This is as much about soul as it is nuts and bolts and statistics; in my heart of hearts it was always Ferrari, but failing that it was Lotus. The red Ferrari against the black Lotus — it was so much simpler back then.
The historic Formula One championships give the opportunity to relive those days, but I have some misgivings. This 87 was a credit to its team: it was abundantly clear that the guys running it knew the car inside out — indeed Chris Dinnage and Eddie Dennis mechanicked the 87 in its heyday. However, a brief walk down the pit lane convinced me that this wasn’t the case for all of the cars. These are still seriously quick machines, and it did cross my mind as to how many of them have been shunted and bodged 10 or so years ago.
The situation is probably even worse with the carbonfibre cars. We know how long aluminium can survive and when it needs replacing before fatigue sets in, but what about the bonding in the carbonfibre cars?
No matter how badly driven, regular bursts of over 150 mph are common, as well as braking distances that a road car driver could not comprehend. And yet some of the lines I witnessed that day I wouldn’t have expected to see at a racing school. It does worry me that somebody with very little experience (albeit with an international licence) can purchase such a car and go racing.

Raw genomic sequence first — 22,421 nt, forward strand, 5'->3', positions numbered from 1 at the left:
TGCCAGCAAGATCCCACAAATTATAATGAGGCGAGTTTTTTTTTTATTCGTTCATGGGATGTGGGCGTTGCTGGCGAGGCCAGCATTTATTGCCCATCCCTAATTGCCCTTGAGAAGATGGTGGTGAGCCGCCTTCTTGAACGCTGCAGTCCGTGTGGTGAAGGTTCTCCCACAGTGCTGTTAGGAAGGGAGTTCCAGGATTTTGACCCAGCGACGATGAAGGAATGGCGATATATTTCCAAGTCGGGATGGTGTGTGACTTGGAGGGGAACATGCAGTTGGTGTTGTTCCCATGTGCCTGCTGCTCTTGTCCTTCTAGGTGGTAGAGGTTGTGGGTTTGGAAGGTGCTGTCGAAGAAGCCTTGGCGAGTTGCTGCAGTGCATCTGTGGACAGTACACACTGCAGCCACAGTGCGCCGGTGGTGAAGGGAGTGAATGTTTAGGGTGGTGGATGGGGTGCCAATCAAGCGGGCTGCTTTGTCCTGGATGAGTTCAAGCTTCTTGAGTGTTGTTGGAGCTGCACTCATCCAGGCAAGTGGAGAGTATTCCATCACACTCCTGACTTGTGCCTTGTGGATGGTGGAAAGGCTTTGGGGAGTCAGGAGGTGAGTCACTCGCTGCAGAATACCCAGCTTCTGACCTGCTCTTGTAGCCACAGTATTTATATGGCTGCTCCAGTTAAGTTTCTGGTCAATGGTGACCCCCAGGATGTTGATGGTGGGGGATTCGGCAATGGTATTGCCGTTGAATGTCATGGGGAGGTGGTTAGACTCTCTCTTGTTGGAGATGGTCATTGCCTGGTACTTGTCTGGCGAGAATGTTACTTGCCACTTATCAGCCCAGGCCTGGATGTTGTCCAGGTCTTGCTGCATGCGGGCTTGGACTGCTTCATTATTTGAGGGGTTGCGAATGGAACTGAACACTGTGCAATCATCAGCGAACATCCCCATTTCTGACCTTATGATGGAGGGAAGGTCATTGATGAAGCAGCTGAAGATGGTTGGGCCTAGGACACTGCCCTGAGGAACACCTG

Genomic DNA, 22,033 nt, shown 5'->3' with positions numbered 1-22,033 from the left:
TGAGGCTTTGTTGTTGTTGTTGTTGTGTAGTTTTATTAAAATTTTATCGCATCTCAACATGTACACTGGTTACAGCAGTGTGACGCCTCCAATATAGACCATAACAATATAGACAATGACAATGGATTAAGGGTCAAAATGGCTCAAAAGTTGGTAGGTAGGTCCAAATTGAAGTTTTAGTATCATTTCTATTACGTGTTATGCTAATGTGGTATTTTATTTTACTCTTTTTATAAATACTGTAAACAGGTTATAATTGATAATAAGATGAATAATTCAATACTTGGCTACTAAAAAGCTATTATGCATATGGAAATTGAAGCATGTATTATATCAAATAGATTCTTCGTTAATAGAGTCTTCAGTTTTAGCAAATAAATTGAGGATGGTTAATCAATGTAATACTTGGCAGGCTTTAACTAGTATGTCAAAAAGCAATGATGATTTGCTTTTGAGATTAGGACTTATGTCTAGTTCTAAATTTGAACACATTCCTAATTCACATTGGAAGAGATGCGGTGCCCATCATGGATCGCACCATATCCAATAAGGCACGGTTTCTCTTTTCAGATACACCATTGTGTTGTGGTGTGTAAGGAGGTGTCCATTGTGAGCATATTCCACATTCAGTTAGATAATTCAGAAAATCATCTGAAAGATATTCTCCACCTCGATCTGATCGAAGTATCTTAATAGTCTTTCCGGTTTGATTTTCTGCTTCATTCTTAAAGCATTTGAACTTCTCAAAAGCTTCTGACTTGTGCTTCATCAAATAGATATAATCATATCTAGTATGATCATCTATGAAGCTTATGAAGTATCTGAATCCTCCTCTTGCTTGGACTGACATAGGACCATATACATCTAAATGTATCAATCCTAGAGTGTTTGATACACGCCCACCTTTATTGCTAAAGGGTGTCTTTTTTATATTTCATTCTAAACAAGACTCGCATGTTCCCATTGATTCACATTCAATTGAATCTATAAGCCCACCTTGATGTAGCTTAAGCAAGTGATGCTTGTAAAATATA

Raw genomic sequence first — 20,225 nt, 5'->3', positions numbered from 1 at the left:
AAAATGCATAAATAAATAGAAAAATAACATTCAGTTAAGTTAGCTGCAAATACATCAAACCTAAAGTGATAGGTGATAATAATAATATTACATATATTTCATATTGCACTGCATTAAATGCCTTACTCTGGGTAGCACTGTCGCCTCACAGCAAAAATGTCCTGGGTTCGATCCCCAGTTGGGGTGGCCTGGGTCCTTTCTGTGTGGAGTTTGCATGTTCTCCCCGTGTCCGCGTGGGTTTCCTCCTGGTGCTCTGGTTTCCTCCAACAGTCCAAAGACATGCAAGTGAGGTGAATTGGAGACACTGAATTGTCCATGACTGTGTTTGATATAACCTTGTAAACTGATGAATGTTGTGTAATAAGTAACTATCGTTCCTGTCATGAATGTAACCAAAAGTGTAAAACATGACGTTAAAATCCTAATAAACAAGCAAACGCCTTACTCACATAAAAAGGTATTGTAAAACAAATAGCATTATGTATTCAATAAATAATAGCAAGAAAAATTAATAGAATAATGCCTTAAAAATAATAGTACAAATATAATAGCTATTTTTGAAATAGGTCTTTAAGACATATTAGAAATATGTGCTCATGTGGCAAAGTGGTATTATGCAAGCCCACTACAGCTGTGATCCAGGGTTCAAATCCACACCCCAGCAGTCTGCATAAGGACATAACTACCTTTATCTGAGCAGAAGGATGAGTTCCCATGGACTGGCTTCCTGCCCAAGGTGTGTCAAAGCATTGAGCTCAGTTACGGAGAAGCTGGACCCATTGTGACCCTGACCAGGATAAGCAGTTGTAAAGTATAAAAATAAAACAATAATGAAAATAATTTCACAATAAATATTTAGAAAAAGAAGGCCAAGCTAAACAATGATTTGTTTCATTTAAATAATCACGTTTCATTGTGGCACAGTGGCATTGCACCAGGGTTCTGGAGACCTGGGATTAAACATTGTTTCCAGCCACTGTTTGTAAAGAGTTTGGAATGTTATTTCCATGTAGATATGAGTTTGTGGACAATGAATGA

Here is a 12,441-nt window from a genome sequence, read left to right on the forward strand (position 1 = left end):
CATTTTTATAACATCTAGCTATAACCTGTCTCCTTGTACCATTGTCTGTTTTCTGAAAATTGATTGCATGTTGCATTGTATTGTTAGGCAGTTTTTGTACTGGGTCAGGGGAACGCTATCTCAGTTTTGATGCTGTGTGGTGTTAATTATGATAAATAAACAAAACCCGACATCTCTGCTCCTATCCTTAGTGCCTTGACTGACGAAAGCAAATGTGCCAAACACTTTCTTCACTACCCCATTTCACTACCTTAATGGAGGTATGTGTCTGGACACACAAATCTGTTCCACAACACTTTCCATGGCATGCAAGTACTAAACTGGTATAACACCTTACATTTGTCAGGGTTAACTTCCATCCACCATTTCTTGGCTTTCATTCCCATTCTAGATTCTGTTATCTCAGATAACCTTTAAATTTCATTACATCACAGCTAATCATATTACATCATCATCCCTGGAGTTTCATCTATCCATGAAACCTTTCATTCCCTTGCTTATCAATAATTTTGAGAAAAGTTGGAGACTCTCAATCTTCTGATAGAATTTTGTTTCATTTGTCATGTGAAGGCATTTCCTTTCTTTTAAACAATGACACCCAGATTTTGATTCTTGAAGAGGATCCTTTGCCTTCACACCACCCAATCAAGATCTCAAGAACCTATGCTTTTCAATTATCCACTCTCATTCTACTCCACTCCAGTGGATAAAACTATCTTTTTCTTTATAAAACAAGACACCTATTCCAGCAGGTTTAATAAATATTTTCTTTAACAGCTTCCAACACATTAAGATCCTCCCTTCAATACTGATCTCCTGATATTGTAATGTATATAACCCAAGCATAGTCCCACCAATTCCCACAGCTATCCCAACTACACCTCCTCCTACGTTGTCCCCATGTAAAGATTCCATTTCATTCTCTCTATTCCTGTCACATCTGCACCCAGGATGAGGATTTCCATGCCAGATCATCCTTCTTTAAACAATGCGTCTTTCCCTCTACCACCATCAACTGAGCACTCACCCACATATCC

Mind you, had Mr de Angelis still been with us, it would have worried him that I was still racing!
And no, it wasn’t Piquet, it was Simon Hadfield!
In a long racing career Sean Walker has successfully competed in a wide variety of machinery. Armed with an 87B, he won three times in the six-round 1995 FIA Thorougbred GP series.
“The simple reason why I bought the 87B was that I’d heard that Clive Chapman was setting up Classic Team Lotus. I had a look around and there was the 87B and a 91 for sale. The 91 was the car de Angelis used to win the 1982 Austrian GP at the Österreichring, and Clive wasn’t really sure if he wanted to sell that for it was the last Lotus to win a GP while Colin Chapman was alive. The 91 was basically an 87B with different bodywork; the 87B was the configuration that Lotus had chosen for that season . . .
“It’s a fantastic car. We struggled last year with high-speed roll oversteer. We went to Dijon and it hated the track with its sweeps and plunges. But now we’ve got rid of all that and its ever so neutral and very responsive. We’ve fiddled with it very little. We have done just one day of testing this season — once you’ve got your set-up you leave it well alone. And we’re lucky because it has no real vices.